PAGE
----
Black bugs are one of the most common and devastating pests one can find in the Philippines. Also known as the rice black bug (RBB) or the ‘atangya’ in Filipino, these insects can be seen infesting rice fields and causing headaches to many farmers in the country.
Since many people aren’t too familiar with the insect and may have some misconceptions about them, here are some frequently asked questions about black bugs and their corresponding answers.
1. How can you identify black bugs?
The first thing that needs to be addressed is the term ‘black bug’. Since there are many types of grain pests, many farmers use ‘black bug’ to address the tiny insects they see in their farms and grain storage facilities. However, the common black bug that can be found in the Philippines (scientific name Scotinophara coarctata) is not necessarily colored black.
It only seems that way because they are tiny and their bodies have varying shades of brown and black. They have also been observed to produce a foul odor when disturbed which is why they are also referred to as ‘stink bugs’.
Visually identifying the RBB is difficult, and it can be easy to mistake it for other small pests. As a rule of thumb, if you encounter an insect with an oval-shaped dark-colored body and an accompanying foul-smell on a farm in the Philippines, then you are most likely dealing with the Scotinophara coarctata or the rice black bug.
2. Where can they be found?
RBB can be found in all rice environments, but they are most common in rainfed, upland rice or rice that has been planted on dry soil. Aside from that, weedy areas and wild grasses near canals have been known to be the habitat of black bugs.
Since they are weak fliers, meaning they aren’t capable of traveling long distances on their own, having a rice field near the aforementioned locations increases your risk of infestation, so be mindful.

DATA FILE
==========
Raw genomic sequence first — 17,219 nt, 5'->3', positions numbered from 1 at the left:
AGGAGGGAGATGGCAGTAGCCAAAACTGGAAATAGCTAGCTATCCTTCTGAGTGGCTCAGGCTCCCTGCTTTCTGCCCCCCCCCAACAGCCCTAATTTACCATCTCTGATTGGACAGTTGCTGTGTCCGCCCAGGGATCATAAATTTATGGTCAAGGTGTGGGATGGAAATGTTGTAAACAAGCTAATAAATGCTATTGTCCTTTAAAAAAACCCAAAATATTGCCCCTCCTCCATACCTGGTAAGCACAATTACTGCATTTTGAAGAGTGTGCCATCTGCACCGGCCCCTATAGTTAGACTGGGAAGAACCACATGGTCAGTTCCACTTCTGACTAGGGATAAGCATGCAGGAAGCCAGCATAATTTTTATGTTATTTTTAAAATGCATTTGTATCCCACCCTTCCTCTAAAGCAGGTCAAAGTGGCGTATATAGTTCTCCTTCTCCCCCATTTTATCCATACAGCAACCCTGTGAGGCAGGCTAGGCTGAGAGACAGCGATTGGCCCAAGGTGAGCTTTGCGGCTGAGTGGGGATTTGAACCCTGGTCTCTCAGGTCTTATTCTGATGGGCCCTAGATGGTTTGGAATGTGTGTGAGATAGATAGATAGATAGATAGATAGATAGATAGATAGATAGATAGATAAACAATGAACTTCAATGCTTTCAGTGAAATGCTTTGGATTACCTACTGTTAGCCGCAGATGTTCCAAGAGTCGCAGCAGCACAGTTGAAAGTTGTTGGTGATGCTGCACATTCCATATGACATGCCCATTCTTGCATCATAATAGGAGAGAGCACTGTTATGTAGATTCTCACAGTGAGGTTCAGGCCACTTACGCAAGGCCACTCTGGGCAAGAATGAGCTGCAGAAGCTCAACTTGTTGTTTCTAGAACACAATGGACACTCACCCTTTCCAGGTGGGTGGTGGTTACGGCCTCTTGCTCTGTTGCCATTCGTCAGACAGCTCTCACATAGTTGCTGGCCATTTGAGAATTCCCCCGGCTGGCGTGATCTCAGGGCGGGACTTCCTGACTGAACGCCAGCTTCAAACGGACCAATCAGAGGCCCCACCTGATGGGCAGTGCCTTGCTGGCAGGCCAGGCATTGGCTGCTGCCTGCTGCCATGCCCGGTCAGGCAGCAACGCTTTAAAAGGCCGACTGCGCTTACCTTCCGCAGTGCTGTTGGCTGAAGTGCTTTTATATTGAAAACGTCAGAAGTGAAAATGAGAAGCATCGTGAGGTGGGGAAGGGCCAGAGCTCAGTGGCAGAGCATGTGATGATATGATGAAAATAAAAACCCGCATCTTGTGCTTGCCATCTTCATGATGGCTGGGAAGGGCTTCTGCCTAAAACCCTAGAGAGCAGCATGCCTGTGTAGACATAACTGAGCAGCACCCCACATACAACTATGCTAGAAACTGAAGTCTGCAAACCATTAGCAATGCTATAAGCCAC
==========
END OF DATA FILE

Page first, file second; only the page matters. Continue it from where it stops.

3. Why do they infest rice?
Like most grain pests, they infest rice for the purpose of survival. They live off of grain, but they can also infest corn, taro, and weeds if rice is not available. They feed on the plant sap that is stored on the stems and nodes of grain and have been observed to live on the base of the plant during the day, then slowly creep up to the panicle area at night time.
The reason why the RBB is so destructive to crops is because of their unrelenting infesting behavior. They will attack rice plants at almost all stages of the crop’s growth. Left unchecked, infestations can cause severe to total crop loss — something many farmers in the Philippines can’t afford.
A rice black bug outbreak can also be triggered by a lack of a natural enemy in the ecosystem and/or the application of high levels of nitrogenous fertilizers when there is a scarcity of quality sources of preferred food.
4. How do you control rice black bugs?
Widespread crop damage happens during the advent of an RBB infestation, which is why the necessary pest control methods need to be applied during all stages of a crop’s lifecycle. Here are a few methods you can try:
Synchronous planting happens during the planting stage and is done because it disrupts the life cycle of RBBs. You can do this by coordinating with other farmers, planting the same crop during the same period in a cropping season. As opposed to staggered or succession planting, this minimizes if not eliminates the population of rice black bugs.
Introduce natural predators in the ecosystem
When there is an abundance of RBB predators in the ecosystem that are not themselves harmful to the crop, the populations of RBBs will naturally decline. Some of these predators include ducks, toads, ground beetles, and specific fungus species like the Metarhizium anisopliae.
By doing so, you wouldn’t have to use potentially harmful insecticides while keeping your crop intact. In the case of fungi, it can also infect other rice pests and insects which make it an effective control measure for crops.
Other control measures
If you want to keep things simple, you can also try removing weeds as they can potentially harbor RBBs, flooding the field during the growing phase of the crop as this does not allow eggs to hatch, and plowing the field immediately after harvesting. All this helps in keeping their numbers down while preserving your own crop.
Now that you know more about black bugs, you are better prepared to handle an infestation when it happens. If the task seems daunting or too much for you to handle, call your local pest control providers and experts as soon as possible to minimize the potential damage that these pesky insects can cause.